Ah, the random things that will catch your eye when you’re studying jazz history. I have found 5 pairs of jazz musicians who share the same birth date. Not just the same day, but the same year, too. Useful? Probably not. Mildly interesting? I guess that’s up to the reader. One observation is that for each pair, one of them was considerably more well know to the general public.
Here they are, in chronological order…
1. Vince Guaraldi and Joe Morello – July 17, 1928
Guaraldi was, of course, “Mr. Peanuts”, penning the scores for numerous classic Charlie Brown specials in the ’60s. And Morello, the legendary virtuoso who anchored the Dave Brubeck Quartet for so many years.
Coincidence: Dave Brubeck was actually writer/producer/director Lee Mendelson’s first choice to score the Peanuts.
2. Jackie McLean and Dewey Redman – May 17, 1931
Jackie Mac, began as a precocious Bird-loving bopster, but embraced the avant-garde of the ’60s, even as few of his generation did.
Dewey Redman was probably best known for his work with Ornette Coleman.
3. Scott LoFaro and Jack Wilson – April 3, 1936
Scott LoFaro died tragically in a car accident at just 25, but not before cementing his legacy as one of the most sparklingly innovative and virtuosic bassists of his (or any) generation.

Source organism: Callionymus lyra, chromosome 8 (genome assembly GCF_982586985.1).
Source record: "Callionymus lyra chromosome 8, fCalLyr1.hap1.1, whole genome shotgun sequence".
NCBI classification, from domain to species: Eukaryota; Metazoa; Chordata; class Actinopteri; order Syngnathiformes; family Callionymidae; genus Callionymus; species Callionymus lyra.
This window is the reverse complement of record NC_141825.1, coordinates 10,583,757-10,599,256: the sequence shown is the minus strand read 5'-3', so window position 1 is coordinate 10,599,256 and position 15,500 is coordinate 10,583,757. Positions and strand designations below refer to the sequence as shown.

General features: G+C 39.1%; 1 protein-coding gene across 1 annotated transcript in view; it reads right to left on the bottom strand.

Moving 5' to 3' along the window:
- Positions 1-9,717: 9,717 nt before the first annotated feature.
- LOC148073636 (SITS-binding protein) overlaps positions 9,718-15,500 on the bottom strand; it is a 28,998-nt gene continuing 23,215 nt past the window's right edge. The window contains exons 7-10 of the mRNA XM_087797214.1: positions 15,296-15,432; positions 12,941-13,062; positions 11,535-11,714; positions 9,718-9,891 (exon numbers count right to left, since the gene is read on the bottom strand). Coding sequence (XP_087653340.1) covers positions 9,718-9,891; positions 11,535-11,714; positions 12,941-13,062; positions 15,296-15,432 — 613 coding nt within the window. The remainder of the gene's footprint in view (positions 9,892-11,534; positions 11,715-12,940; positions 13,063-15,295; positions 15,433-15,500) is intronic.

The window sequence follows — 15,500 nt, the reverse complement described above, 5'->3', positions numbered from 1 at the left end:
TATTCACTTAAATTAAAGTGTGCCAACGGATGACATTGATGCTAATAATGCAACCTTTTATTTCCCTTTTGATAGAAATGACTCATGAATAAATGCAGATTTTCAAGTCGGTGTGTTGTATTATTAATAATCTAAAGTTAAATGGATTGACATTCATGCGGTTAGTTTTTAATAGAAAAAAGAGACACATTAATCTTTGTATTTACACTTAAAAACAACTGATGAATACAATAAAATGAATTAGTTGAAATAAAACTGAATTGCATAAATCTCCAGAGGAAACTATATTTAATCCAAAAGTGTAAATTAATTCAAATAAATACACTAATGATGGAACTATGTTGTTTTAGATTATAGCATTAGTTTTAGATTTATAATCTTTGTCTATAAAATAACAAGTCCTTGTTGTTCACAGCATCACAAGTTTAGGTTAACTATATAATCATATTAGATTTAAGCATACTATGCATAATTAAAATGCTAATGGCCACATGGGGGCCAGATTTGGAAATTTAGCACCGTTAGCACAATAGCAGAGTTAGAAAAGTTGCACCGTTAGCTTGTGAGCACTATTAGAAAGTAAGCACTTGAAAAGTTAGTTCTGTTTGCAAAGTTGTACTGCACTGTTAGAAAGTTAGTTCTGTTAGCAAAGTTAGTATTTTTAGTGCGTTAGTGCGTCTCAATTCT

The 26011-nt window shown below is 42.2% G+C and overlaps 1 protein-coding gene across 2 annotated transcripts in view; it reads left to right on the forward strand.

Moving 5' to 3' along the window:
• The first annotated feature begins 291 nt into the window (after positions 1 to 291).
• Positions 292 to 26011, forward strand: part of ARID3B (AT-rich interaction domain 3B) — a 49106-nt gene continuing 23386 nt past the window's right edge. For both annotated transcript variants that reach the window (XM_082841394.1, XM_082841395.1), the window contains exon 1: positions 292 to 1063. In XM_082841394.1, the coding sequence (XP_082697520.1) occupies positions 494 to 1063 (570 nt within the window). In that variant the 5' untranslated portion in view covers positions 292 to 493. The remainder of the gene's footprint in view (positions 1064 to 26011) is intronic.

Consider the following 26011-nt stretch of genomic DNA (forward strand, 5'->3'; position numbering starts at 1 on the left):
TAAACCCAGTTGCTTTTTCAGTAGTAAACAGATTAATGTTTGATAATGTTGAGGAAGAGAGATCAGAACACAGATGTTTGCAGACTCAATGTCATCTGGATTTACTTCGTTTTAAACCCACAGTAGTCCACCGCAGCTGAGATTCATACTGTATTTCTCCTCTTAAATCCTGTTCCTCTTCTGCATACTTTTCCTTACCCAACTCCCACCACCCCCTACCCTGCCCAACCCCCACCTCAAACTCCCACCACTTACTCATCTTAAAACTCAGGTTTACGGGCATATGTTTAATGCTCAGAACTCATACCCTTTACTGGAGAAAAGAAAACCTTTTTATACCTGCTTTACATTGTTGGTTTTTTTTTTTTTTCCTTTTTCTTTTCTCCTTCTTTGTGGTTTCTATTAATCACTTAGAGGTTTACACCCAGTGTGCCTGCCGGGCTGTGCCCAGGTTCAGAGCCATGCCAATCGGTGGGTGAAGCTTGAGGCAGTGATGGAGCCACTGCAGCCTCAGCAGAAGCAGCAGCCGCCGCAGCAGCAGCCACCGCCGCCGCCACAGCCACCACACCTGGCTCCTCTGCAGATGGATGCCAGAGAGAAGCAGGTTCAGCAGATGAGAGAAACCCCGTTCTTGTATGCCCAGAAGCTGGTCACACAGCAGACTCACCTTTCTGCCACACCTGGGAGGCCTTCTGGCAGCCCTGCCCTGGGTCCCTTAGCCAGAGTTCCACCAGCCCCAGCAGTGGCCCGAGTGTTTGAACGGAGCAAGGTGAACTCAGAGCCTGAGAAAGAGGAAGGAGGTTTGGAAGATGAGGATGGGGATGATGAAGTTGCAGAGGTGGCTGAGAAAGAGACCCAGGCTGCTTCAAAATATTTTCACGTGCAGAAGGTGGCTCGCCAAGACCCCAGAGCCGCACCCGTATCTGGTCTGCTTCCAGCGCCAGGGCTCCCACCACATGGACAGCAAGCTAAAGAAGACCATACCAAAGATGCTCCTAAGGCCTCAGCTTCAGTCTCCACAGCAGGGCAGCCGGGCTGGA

Jack Wilson was a chronically underrated pianist whose modest Blue Note discography probably gets a lot of first-time listeners (like me) wondering how he stayed so far under the radar.
Coincidence: Both spent time studying music in college, LoFaro at Ithaca College and Wilson at Indiana University. This probably wouldn’t noticed today, but in the ’50s and ’60s, it was much less common for jazz musicians to have spent time in college, whether or not they graduated.
4. Spanky deBrest and Joe Henderson – April 24, 1937
Like fellow Philadelphian Lee Morgan, bassist Spanky deBrest died very young (35) in the early ’70s. Notable played on Art Blakey’s aptly titled “Hard Bop” LP in 1956 (on which Jackie McLean also appeared).
As for Joe, he needs no introduction, does he? Although his recording career started a bit later than some due to his time in the U.S. Army, his 1960s discography is on par with anything from the era. On a very short list of the greatest tenor players in history.
Coincidence: Nothing notable that I’m aware of, other than that they played with some of the same people.
5. Freddie Hubbard and Pete LaRoca – April 7, 1938
Freddie, of course, is one of the more identifiable — and successful — trumpet stylists in jazz history. If I’m listening to something unfamiliar that has that vintage Blue Note vibe, I can always tell it’s Freddie because of his chops. (Same sort of thing with McCoy Tyner. No one else was playing their instruments like in that era.)
Pete LaRoca has a unique biography. I can’t think of anyone else who made it to the top artistically (as a leader and sideman he recorded albums with many ’60s greats, including Henderson and McLean), but gave it up to become a lawyer.
Coincidence: Freddie and Pete appeared on two of Freddie’s Blue Note releases in the mid-1960s.